How Biden-Harris’ policies on ESG and impact investing will affect private equity

This post was originally published on this site

As Democrats celebrate the historic win of the Biden-Harris ticket, investors should pay close to attention to their plans to “Build Back Better”. In a clear endorsement of ESG and impact investing, a number of the President-elect’s policies are designed to accelerate the focus on ESG issues, which will have wide-ranging implications for private equity investors, even if the US government remains divided.

Perhaps most importantly Biden – who has aptly called climate change an “existential threat to humanity” – has pledged to rejoin the Paris climate accord on his first day in office, to cut US emissions to net zero by 2050 and for all electricity to be emissions-free by 2035: a stark reversal of the formal exiting of the US from the Paris climate accord which occurred last week on the day after the election.

The Biden-Harris administration is also expected to set up the first National Climate Council, a high level group whose chair would influence and direct a mandate of climate-related policies across the US government. The implementation of these promises will be a dramatic shift from the position of President Trump, who has weakened environmental rules across the board by overturning more than 100 major environmental regulations.

Private equity funds can expect many of these regulations to be reinstated, potentially with further rules to reduce carbon emissions. Portfolio companies affected by these regulations may benefit from undertaking an analysis of the likely impact on their operations and budgets. Portfolio companies with sustainable business models will likely perform well under a Biden administration.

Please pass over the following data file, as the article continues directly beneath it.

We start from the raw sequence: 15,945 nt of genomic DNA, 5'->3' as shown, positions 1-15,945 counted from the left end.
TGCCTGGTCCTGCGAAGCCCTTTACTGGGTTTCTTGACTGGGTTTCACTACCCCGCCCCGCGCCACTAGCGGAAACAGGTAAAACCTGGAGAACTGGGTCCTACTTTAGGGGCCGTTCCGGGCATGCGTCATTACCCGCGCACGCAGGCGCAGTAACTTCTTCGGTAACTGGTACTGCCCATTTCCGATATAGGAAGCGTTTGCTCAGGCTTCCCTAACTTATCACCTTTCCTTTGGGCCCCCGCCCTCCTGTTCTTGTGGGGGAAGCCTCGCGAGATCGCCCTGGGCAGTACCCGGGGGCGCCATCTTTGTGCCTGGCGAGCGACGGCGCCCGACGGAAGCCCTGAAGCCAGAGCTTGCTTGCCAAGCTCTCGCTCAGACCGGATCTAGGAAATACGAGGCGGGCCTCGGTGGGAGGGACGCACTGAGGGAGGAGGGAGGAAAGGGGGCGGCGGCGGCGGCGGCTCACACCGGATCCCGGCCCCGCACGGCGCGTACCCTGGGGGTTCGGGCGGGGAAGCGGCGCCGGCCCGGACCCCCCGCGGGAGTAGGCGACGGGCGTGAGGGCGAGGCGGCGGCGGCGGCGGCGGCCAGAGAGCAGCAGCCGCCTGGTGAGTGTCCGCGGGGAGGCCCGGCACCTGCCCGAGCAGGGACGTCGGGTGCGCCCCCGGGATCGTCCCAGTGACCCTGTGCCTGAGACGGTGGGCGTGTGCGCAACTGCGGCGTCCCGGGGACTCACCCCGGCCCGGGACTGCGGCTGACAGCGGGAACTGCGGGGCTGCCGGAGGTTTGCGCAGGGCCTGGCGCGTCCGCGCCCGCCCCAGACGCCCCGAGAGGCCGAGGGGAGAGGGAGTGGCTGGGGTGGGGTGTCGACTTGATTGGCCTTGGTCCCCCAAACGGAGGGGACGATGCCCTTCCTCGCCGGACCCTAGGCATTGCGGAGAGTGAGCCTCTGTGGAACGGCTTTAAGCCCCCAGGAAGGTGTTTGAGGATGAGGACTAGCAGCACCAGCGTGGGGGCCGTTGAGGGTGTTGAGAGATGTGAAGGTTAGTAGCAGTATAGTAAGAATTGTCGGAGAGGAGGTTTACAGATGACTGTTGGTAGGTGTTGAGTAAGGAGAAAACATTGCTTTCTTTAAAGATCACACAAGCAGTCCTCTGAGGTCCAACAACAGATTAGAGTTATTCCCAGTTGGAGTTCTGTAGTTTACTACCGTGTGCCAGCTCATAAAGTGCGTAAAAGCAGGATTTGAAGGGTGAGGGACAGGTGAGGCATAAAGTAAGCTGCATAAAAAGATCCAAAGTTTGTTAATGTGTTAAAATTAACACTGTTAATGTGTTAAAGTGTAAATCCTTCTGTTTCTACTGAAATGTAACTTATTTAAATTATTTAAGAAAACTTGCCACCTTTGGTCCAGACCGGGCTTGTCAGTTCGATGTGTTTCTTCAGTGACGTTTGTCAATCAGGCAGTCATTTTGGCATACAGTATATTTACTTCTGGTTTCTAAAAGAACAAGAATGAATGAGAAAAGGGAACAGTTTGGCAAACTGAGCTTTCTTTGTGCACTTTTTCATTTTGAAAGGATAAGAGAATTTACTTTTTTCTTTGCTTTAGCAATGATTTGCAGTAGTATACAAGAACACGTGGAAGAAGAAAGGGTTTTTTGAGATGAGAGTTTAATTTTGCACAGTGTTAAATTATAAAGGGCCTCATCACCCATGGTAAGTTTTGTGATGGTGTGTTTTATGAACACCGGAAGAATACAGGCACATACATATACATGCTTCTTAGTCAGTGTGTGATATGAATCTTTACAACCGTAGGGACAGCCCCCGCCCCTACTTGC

Green New Deal
The President-elect has promised a $2tn green stimulus package to help reduce US emissions by investing in clean energy and incentivising the development of new technologies. While the solar energy industry has grown over the past four years, there is a potential for this industry to thrive over the next four years if tariffs on solar parts made in China and Mexico are lifted.

One potential source of tension within the Democratic Party is whether these plans align with the far-reaching and ambitious Green New Deal, and how far the Biden-Harris administration could go, presumably without the control of the Senate, to adopt such an ambitious package. However, there may be common ground to be found with Republicans on this who have agreed to include clean energy in broader economic stimulus measures.

The growth of this industry will represent an opportunity for private equity funds looking to deploy large amounts of capital in ESG focused sectors. However, more detail is needed on how the stimulus will be structured.

One area where impact investing has been able to make significant progress is agriculture technology, with startups in this sector looking to bring more efficiency to farming. As part of their proposed $2tn green stimulus package, Biden-Harris have pledged to create jobs in sustainable agriculture as well as establishing an agency to research agricultural techniques.